“But I gotta let the others know I’m okay!”
“You can text Jodi and Tiffany this evening.”
“But what about Kira and Rebecca and Tony?”
“Kira Watanabe, Rebecca Cooper and Tony Garces. We’ve all been hanging out on video chat all spring. They’ll know about me being gone ‘cause Jodi and Tiffany will text them as soon as they can get off campus for lunch break.”
“All right. You can do a video chat tonight at six thirty.”
“Ten o’clock? I know it’s late, but Jodi and Tiffany are on the West Coast. That’s three hours behind and they’re not always home by 3:30.”
“Six thirty. I’ll have their aunt text them and let them know they need to be home on time. I’ll see you later this afternoon.”
Mark left, pulling his phone from his pocket. The ping was from Kent, asking about lunch and another meeting. Mark sighed and dialed his answer as he headed for the elevator. After that, he called Shawna but got no answer. He also tried Harold’s number, but got no answer there, either.
Sharon got the text from Mark and immediately texted her niece about the early video chat. She also called Solly to let the chef know that there was an extra guest in the White House, which it turned out, Solly had already found out. She had already sent up a large steak, with baked potato, salad and broccoli to Matt’s room and had quizzed him on his other favorites.
“Hmph,” Solly snorted to Sharon. “Somebody’s going to have to educate that boy. I mean, I expect a teenager to want hamburgers and pizza and that stuff. But he didn’t even know you could put blue cheese dressing on a steak, never mind not knowing what a gumbo is.”
“I guess you’ve got your work cut out for you, Solly,” Sharon replied, trying not to laugh. “Did he like the blue cheese?”
“Oh, yeah. He’s not picky. I’ll give him that. But he has got some learning to do.”
“True. Listen, it’s probably not my place, but the boss is not having a very good day. Think we can come up with something to cheer him up?”
“No problem. I might even boil up some potatoes for him to mash. You want to come to dinner?”
“Only if he asks me.”
“Uh-huh. He’ll ask.”
“I’ve got to run. Thanks, Solly.”
Late that afternoon, Karen Tanaka landed in Sharon’s office and shut the door.
“You are not going to believe this,” Karen said, slumping into the chair next to Sharon’s desk.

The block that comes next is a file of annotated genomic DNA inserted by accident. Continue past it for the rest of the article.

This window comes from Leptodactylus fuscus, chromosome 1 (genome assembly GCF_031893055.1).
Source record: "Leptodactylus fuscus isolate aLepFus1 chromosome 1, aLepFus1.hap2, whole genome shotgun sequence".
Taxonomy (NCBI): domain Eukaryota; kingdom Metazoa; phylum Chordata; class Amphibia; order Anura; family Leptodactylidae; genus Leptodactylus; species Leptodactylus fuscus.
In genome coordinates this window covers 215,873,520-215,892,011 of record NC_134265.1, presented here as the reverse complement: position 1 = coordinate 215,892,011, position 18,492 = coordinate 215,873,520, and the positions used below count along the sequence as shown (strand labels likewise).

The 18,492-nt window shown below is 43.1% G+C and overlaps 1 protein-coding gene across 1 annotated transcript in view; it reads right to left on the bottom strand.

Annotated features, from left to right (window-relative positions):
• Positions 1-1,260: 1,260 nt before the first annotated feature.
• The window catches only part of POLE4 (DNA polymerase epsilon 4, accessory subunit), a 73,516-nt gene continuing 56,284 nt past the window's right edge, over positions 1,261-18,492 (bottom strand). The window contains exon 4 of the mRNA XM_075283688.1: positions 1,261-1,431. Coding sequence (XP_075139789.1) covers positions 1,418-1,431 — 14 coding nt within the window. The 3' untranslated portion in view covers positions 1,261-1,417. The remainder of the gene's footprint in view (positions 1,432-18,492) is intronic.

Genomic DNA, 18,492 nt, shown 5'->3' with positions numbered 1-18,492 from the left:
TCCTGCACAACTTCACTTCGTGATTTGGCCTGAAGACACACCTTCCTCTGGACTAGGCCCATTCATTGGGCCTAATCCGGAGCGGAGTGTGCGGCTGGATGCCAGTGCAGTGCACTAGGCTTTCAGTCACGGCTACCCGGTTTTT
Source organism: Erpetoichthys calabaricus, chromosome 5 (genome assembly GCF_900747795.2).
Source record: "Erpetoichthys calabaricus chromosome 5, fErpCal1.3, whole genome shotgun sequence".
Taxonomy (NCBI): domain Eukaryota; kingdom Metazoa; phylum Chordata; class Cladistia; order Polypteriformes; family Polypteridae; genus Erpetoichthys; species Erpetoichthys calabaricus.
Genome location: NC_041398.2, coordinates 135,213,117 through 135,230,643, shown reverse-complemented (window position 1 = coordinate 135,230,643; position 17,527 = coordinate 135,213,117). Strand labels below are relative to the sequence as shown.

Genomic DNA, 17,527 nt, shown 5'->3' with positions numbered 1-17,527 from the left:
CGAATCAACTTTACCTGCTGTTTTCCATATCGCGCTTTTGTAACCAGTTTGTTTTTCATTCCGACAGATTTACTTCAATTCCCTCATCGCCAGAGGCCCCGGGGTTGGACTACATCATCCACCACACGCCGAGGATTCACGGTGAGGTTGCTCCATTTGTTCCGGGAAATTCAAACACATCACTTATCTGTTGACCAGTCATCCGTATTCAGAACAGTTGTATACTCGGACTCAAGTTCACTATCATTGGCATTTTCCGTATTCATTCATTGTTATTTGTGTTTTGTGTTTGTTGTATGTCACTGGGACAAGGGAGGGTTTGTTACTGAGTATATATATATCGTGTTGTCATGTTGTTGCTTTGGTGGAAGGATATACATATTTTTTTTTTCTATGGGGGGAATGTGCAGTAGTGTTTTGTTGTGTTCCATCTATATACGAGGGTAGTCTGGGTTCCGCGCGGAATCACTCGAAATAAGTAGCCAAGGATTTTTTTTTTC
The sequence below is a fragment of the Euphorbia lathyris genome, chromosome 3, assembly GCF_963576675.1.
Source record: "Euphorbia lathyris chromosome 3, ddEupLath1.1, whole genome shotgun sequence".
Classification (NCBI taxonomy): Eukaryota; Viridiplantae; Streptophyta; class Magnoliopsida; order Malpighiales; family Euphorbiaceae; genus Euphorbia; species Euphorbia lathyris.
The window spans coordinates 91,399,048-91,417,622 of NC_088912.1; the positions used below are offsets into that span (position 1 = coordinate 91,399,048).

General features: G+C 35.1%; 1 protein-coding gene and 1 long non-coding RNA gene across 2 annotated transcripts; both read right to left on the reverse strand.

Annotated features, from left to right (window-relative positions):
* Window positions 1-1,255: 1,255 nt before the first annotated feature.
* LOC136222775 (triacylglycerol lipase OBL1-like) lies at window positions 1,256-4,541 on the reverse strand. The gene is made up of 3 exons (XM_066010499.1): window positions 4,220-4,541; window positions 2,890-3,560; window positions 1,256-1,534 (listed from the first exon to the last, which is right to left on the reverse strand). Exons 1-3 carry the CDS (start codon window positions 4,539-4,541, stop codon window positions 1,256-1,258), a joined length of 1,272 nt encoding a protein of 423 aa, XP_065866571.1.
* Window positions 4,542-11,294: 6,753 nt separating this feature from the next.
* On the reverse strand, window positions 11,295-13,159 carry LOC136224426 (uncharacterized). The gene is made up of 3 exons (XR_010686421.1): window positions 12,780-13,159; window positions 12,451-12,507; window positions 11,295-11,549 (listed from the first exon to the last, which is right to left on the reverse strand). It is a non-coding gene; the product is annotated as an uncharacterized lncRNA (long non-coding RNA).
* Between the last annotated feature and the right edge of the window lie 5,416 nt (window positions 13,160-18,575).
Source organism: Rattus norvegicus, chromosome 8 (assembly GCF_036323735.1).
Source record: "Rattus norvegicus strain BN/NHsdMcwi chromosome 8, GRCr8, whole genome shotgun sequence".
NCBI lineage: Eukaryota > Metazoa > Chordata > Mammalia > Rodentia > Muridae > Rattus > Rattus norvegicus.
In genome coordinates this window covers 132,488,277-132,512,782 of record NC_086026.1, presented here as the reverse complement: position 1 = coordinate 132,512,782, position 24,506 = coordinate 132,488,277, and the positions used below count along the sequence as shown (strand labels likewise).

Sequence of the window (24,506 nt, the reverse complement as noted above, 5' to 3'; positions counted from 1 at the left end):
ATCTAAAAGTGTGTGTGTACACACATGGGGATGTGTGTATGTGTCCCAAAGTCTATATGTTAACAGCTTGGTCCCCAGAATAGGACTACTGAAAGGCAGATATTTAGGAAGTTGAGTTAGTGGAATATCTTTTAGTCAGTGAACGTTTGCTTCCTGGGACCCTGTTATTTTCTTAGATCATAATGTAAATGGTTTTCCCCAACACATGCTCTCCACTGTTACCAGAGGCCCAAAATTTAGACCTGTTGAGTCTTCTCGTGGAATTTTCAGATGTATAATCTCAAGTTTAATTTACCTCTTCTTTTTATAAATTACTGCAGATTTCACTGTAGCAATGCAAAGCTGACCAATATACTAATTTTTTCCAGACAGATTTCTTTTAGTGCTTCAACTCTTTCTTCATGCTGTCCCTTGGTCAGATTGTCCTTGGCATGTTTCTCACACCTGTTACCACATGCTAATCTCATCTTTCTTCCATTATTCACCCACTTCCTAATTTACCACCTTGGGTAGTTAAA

“Believe what?” Sharon finished yet another email, then turned to Karen.
“I know you know about Matt.”
“Yeah. I didn’t know you knew.”
Karen rolled her eyes. “Yeah. Jodi and Tiffany texted Kira this afternoon with the news – apparently, he’s been part of this video chat group with Coop’s kid Rebecca and Tony Garces.”
“I thought you were happy Kira has friends.”
“Not complaining about that part.” Karen suddenly got up and began pacing. “But I am ready to kill my kid. Do you want to know why Matt was able to get away so cleanly? It was Kira’s plan. She refuses to go to her father’s this summer. And the other kids were helping her. She said they were only going along with it so that Kira wouldn’t go off on her own.”
“Sounds about right,” said Sharon.
“What?” Karen whirled around and planted her hands on Sharon’s desk.
“I was going to get it clarified before I talked to you about it,” Sharon said slowly. “And the only reason I was going to do that was because I didn’t want to get you upset unnecessarily. But I did see a couple things a couple weekends ago that made me wonder if something was up. Then it kind of came out in the garble I got when the girls called me this morning to tell me about Matt.”
“Oh, my god!”
“Jodi told me the only reason they weren’t saying anything was that she and Tiffany didn’t want Kira to not trust them and then get into worse trouble. I thought she was talking about Matt, but I guess he used the plan they’d come up with for Kira.”
Karen sank back into the chair. “Now what do I do?”
“I’m probably not the best person to say, but maybe nothing for now. You’ve got time before Kira has to go to her father’s. And the good news is, the plan did work.”
“That’s supposed to make me feel better?”
Sharon hesitated. “Yeah. It got Matt safely into the care of trustworthy adults. He’s with us. He’s not on the streets prostituting himself or worse.”
Karen leaned forward and put her head in her hands. “This is a nightmare.” She looked up suddenly. “You think the boss is going to hate me because of this?”
“I don’t know. He’s pretty angry, but I think it’s mostly at his brother and sister-in-law. Did you know Matt’s been gone since Friday morning and they only noticed it today?”
“That poor kid. And Kira. You know, the worst of it is, I don’t entirely blame her. But I don’t dare encourage it.”
“No. But if the kids can put their heads together and come up with a smart way to do something insanely stupid, I’m sure we can come up with an alternative for Kira and Allie. We do have some time.”
Karen nodded and got up. “We do have that. Thanks, Share. I’d better get back to my office and see if there have been any leaks about Matt showing up on our doorstep.”
“Okay. See you.”
Mark, for his part, had a rather odd afternoon. He made several calls to his brother and sister-in-law, none of which were picked up or returned. He did call June and encouraged her to stay in California, where she was working on some project or other. After all, if Matt was going to be able to stay, he would still be in solitary confinement for a while, and if he wasn’t, he’d be gone by the time she got back to Washington.
Then he got a rather puzzling email from his brother. He replied in the affirmative and got no response to that. It being close to six-thirty at that point, he made his way up to the private quarters and Matt’s room.